Reverse the perspective. Think about why readers would be interested in your site. Also think about what’ll keep them coming back for more. If there’s a certain genre that you focus on, think about topics related to that niche. Unlike complete books, blog posts have significantly reduced word-counts (self-imposed as opposed to technical constraints). So there’s no way you can do justice to the vast amount of knowledge and experience you have. Break it into smaller chunks and make it easier for your readers to digest them and come back. Add variety. Experiment with different formats – interviews, how-to, personal anecdotes, guest posts.

2. Tap into the power of social networks

The easiest way to spread the word is by sharing your content with folks who already know you. Where do you find those people? Think Facebook, Twitter, LinkedIn. You can also reach out to folks who don’t know you by looking at platforms such as Reddit, StumbleUpon and other social sharing networks. The chances of more people discovering you goes up exponentially when your friends and their friends start sharing your work. Even if it doesn’t happen overnight, you are sowing the seeds of your content going viral on these platforms.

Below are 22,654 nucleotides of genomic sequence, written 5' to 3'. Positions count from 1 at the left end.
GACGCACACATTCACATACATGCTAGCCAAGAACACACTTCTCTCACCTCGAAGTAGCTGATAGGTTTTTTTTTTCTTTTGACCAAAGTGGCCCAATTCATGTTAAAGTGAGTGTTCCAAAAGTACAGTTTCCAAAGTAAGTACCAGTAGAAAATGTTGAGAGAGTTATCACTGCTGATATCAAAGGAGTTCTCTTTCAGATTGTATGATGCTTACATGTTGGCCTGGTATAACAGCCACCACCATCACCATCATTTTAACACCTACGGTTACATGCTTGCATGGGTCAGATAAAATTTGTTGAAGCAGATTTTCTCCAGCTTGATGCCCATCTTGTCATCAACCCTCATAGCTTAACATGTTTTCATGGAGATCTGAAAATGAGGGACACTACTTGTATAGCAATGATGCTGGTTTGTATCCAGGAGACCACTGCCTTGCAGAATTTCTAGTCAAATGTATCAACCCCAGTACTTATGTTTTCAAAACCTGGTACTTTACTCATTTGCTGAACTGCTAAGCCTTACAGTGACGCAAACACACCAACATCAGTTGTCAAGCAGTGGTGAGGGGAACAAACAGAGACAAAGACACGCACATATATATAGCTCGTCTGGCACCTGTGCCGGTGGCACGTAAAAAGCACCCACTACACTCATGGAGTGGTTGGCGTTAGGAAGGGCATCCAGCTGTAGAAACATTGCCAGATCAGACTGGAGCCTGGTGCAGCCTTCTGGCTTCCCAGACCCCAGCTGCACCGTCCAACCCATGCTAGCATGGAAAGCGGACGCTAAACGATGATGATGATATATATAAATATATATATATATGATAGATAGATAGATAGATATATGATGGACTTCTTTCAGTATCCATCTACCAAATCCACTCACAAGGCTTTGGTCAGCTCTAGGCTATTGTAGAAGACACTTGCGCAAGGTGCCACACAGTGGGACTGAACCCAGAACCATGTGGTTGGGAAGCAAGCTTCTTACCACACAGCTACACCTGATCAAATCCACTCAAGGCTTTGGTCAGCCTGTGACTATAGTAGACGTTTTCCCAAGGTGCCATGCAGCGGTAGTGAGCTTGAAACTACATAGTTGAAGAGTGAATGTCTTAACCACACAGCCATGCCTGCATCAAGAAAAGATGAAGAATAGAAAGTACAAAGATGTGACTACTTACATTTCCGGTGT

3. Become part of communities where your target readers are already active

Apart from just a passive sharing approach on social platforms, you can take a more active involvement and build new relationships by joining forums and discussion groups. Answer queries. Share perspectives. Ask questions.
If you are wondering whether there are forums that focus specifically in your area of interest, stop wondering and start searching. If you still don’t find any community talking about the things that you write on, then there are bigger questions that need to be addressed e.g. Are you writing for an audience that doesn’t exist? Should you widen your sphere?